There’s also only a relatively small pool of vehicle types available at the moment. Again, this is changing quickly though – loads of top manufacturers now have EVs in their ranges. People also worry we don’t have the charging infrastructure in this country to cope with large amounts of EVs, which just isn’t true. In the UK it’s growing at a rate of 44% a year.

What do you think the future hold for EVs?

Electric is here to stay – but it won’t suit everybody quite yet. The good news is that as the technology evolves we’ll see more vehicle types and longer ranges, and the price of EVs themselves is bound to come down. I think that by the late 2020s sales of EVs will make up 30 to 40% of all car sales in this country. We’re going to see more ambitious government targets too – at the moment the UK isn’t really in a leadership position despite the efforts to state that we are, unlike some other countries who’ve really committed to electric. Denmark has banned petrol and diesel cars ten years earlier than the UK and in Norway around 40% of new vehicles sold are electric due to a green taxation shift so that electric vehicles cost the same as their petrol and diesel equivalents to buy new.

Finally, what advice would you give to businesses that are interested in EVs but aren’t sure where to start?

Come and talk to us. We’re really excited about EVs and always happy to chat about them to anyone who’ll listen! To show how serious we are, we’ve partnered with three organisations: vehicle leasing firm Arval, and charging technology experts The Phoenix Works and ChargePoint Services. This means we can offer the whole package – from consultation right through to ordering your cars and installing charging points.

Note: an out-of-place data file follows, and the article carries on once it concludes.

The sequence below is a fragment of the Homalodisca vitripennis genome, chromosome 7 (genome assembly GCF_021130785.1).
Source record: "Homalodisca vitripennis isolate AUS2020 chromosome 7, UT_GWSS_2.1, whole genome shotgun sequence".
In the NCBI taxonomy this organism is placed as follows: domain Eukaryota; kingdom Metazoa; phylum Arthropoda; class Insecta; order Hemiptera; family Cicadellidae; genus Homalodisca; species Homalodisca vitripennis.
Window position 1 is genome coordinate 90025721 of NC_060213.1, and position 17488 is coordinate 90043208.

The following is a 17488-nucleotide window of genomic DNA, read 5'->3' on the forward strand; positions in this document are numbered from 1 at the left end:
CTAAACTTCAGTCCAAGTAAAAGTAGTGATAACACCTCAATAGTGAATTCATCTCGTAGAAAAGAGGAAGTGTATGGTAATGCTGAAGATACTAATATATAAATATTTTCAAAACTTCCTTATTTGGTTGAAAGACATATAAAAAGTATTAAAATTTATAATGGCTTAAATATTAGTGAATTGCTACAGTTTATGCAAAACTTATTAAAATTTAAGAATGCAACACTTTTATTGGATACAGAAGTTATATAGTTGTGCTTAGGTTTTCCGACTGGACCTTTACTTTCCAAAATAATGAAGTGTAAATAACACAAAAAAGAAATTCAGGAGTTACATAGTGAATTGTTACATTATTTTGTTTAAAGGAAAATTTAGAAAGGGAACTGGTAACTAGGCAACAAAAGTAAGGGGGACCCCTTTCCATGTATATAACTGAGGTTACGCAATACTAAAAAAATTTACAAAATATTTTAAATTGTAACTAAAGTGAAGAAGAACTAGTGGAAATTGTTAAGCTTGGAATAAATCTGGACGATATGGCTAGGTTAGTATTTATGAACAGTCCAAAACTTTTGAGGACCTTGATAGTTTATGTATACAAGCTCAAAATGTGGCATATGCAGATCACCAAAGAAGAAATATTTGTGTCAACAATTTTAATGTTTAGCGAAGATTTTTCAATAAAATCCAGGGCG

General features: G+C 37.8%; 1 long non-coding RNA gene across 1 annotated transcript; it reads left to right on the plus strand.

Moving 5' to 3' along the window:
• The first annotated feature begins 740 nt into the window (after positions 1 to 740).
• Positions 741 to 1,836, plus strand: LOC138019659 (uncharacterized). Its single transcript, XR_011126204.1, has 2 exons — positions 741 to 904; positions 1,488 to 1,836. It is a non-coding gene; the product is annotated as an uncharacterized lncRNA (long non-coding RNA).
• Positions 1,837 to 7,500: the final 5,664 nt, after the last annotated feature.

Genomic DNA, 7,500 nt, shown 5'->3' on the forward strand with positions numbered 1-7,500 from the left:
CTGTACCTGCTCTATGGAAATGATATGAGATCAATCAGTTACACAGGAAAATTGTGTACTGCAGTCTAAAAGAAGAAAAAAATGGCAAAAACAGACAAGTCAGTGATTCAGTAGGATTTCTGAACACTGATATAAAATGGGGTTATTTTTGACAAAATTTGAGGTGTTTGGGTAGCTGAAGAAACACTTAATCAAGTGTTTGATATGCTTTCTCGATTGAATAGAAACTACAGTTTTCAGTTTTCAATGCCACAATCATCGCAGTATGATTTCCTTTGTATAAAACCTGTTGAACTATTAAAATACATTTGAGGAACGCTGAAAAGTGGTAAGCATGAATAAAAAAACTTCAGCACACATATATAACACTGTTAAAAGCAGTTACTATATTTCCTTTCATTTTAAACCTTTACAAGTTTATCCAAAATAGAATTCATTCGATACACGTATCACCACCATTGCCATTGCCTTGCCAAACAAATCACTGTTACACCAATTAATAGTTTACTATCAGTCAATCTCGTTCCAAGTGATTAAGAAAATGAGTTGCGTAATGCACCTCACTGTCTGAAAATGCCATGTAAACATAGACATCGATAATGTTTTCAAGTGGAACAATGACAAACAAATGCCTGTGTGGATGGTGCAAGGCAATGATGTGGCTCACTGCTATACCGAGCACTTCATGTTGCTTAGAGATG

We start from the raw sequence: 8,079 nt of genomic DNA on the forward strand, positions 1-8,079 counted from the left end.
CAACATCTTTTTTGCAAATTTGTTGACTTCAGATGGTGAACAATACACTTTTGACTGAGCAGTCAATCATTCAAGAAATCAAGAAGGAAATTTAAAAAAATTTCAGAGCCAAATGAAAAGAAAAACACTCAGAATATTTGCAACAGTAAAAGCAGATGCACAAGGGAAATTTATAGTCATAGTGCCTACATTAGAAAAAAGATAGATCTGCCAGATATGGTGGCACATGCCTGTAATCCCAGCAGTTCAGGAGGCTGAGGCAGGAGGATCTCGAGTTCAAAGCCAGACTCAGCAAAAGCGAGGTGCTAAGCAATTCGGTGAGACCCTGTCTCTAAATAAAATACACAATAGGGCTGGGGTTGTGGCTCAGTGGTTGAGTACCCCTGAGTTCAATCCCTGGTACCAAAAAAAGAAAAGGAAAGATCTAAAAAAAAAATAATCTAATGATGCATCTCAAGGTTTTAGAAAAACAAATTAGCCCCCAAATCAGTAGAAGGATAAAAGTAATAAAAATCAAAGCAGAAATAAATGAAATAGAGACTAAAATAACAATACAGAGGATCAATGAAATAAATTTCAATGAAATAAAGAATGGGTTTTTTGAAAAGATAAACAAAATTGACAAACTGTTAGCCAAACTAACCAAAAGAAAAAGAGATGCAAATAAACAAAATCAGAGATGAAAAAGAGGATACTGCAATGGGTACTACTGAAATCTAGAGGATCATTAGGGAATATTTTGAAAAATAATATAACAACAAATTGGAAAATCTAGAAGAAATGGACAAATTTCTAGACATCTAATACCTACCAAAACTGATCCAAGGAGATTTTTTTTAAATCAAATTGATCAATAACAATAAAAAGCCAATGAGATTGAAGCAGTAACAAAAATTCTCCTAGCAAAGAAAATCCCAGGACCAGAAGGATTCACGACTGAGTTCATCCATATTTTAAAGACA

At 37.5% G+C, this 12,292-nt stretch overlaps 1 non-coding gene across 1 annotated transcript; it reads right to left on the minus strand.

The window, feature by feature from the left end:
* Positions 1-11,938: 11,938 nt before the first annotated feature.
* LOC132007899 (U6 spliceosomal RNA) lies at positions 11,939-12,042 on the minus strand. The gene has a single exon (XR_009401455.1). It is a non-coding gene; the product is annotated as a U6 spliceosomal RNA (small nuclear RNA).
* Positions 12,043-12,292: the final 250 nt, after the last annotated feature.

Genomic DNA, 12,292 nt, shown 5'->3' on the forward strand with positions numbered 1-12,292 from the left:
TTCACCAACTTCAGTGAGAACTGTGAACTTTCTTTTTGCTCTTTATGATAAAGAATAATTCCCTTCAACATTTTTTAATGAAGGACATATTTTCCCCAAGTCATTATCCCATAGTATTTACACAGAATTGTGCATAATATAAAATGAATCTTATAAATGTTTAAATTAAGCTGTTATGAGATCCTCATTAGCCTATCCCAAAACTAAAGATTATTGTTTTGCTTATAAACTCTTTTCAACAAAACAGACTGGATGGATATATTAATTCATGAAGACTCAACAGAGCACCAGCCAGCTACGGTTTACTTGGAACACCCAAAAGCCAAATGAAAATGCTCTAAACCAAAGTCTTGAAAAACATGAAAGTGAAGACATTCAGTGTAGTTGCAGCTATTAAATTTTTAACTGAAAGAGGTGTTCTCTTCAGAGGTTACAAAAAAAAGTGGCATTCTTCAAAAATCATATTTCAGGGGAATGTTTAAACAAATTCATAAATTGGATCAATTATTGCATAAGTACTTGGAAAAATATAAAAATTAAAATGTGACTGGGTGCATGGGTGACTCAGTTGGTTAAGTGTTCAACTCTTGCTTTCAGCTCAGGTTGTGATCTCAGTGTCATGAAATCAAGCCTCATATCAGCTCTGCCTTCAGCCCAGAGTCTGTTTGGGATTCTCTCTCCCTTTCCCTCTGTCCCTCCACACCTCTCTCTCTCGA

You don’t have to jump in with both feet straightaway. In fact, we encourage people to start small – for example if you have a fleet of vehicles, adding three or four EVs is a great place to begin. We can help you decide where to start and then when and how to expand. And if you’re not already getting your energy from us, we can talk you through our low-carbon tariffs. So you can make your EVs even more environmentally friendly.

[1] Clean Technica


EDF Energy’s EV charging offers

Our experts are on hand to provide information on all aspects of making the switch to EV fleets, including vehicles, leasing, charging and energy supply. To help businesses take their first step towards electrification, we’re currently offering a range of fixed price charge point offers. To find out more visit: EDF electric cars

Posted by Talk Power Team